As "cog" said, interesting video (once it finally loaded...it sucks
having to use dial-up). Grainy, but interesting. The following may
not be European (or even Mediaeval), but it can be helpful towards
understanding how it was done "in period"....
In the Oct/Nov 2008 Traditional Bowhunter (Vol. 20, No. 5), Jay Red
Hawk explains how he does it, learned from his Lakota elders (I am
going to try to "simplify" it some):
Step #1 - Hold arrows and bow with fingers wrapped around arrows and
bow, points up; put index finger of bow-hand between two arrows - the
one separated is the "top" arrow. (In the picture accompanying the
article, the arrows are "point down" - the "points up" instruction
may be an error)
Step #2 - Reach over wrist with draw-hand, grab "top" arrow at nock
or near fletchings.
Step #3 - Quickly lift 3 remaining fingers, releasing arrow, then put
those 3 fingers down around bow/remaining arrows as soon as arrow is
lifted; lift index finger (it has been holding the other arrows in
place). IMPORTANT! The thumb does NOT move!
Step #4 - Pull nock onto string; draw; shoot.
It does take practice, a lot of it. With this technique, Jay says he
can get off 6 arrows in 8 seconds.
--- In SCA-Archery@yahoogroups.com
, 'Merry' Toirdhealbhach Mirywoder
Lutre <Merry@...> wrote:
> I've been told that this was a well documented period practice but
> find on the horseback archery page on wikipedia that Kassai
> takes credit for development of the technique. I know several
> equestrian archers have told me that they use the technique for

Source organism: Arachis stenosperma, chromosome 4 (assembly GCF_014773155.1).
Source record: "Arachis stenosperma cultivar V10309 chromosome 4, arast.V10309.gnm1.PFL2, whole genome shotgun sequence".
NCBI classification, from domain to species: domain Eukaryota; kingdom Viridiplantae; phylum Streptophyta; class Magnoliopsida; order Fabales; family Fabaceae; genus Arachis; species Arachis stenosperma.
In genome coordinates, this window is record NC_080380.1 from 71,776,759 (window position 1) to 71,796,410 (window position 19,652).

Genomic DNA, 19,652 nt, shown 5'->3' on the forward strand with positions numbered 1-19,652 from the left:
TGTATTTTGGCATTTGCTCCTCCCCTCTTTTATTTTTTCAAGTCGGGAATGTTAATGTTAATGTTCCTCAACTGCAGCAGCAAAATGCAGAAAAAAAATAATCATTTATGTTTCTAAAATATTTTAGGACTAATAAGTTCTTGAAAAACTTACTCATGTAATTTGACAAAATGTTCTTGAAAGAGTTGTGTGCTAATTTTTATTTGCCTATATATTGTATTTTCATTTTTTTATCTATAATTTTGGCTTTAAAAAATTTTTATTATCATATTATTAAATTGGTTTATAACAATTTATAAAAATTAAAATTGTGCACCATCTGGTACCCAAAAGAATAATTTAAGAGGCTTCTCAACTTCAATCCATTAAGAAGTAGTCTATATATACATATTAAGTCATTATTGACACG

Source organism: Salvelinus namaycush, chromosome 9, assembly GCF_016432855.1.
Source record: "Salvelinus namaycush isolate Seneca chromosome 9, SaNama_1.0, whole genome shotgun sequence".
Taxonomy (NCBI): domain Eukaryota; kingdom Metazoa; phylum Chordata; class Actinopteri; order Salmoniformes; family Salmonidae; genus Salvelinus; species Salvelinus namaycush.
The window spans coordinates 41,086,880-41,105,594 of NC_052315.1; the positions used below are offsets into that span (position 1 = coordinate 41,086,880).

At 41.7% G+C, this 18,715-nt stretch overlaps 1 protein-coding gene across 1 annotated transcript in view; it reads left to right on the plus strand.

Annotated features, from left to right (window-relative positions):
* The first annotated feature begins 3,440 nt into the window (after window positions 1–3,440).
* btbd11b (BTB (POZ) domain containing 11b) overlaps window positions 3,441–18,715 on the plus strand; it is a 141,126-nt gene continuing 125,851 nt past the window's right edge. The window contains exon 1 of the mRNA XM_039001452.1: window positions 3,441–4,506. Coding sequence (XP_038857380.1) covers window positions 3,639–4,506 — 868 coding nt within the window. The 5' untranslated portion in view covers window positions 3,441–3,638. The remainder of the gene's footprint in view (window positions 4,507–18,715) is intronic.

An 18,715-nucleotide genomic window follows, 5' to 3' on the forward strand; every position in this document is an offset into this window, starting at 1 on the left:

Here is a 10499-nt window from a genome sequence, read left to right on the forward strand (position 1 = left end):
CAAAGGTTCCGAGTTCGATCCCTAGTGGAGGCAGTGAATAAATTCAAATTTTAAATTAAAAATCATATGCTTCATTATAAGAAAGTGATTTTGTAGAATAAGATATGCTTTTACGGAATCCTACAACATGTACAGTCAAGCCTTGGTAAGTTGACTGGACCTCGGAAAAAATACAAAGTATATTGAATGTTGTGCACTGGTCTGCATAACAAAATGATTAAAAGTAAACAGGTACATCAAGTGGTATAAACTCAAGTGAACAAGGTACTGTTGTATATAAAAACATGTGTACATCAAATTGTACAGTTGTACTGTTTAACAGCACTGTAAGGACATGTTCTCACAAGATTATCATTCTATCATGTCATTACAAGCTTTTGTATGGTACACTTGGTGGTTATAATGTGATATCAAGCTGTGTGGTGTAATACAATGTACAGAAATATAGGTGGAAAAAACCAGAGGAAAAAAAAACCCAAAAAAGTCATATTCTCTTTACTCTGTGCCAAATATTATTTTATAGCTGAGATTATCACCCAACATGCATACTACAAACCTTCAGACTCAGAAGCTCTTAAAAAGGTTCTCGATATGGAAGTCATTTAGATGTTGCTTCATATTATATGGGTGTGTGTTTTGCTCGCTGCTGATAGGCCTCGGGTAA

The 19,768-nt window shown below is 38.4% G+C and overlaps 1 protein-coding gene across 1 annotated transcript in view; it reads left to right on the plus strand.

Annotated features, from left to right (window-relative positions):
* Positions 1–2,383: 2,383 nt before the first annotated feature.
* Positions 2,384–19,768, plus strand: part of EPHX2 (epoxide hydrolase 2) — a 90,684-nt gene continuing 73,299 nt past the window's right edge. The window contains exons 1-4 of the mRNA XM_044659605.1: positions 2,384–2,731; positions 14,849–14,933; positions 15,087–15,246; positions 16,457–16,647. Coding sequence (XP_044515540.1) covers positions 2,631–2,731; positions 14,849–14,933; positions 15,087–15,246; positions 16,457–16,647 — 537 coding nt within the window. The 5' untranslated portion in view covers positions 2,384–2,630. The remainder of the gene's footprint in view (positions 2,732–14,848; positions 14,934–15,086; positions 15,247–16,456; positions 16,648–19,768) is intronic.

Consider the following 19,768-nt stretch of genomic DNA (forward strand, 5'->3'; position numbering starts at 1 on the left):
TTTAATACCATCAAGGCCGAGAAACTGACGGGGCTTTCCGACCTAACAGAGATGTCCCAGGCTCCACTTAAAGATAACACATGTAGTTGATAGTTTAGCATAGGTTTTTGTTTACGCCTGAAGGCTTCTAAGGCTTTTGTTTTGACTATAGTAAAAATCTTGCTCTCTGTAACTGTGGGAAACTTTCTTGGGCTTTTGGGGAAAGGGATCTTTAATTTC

> horseback archery. Kassai has a rather big ego from reading his
> and I could see him claiming to develop sliced bread as well (I do
> my new Kassai Wolf II, so perhaps some of the ego is well deserved).
> Btw... a merchant told me this weekend that his name is not
> KA-Sigh but I couldn't wrap my head around how he said it was
> enough to even begin to retain it. Anyone got a pronunciation
> his first and last name? I'd like to be correct.
> I'm hoping the technique is indeed documented period because I want
> use it and I just recently told someone that it was well documented
> period and permitted and in wide use in the SCA equestrian
> Found a great video (well. the quality is garbage, but it shows the
> smooth and fast technique of holding the arrows thusly and drawing
> nocking, drawing, and releasing all in one easy smooth fast
> motion. http://www.atarn.org/magyar/video/Hungarian.WMV
> // Merry
> "Merry" Toirdhealbhach Mirywoder Lutre AoA:071013 Torse:080906
> Shire of Standing Stones; Formerly: Philippe Sebastian LeLutre
> Christian M. Cepel --- 573.999.2370 --- Columbia, MO
> http://Thistledowne.org/ http://ShireOfStandingStones.org/
> ICQ:12384980 YIM/AOL:Bramblethorne MSN:Merry@ShireOfS.....
> 'Toirdhealbhach' anglicized Tirloughe (1576), modernly 'Turlough',
> pronounced 'TIR' or 'TUR' + 'low', 'logh', 'lock', or 'loch'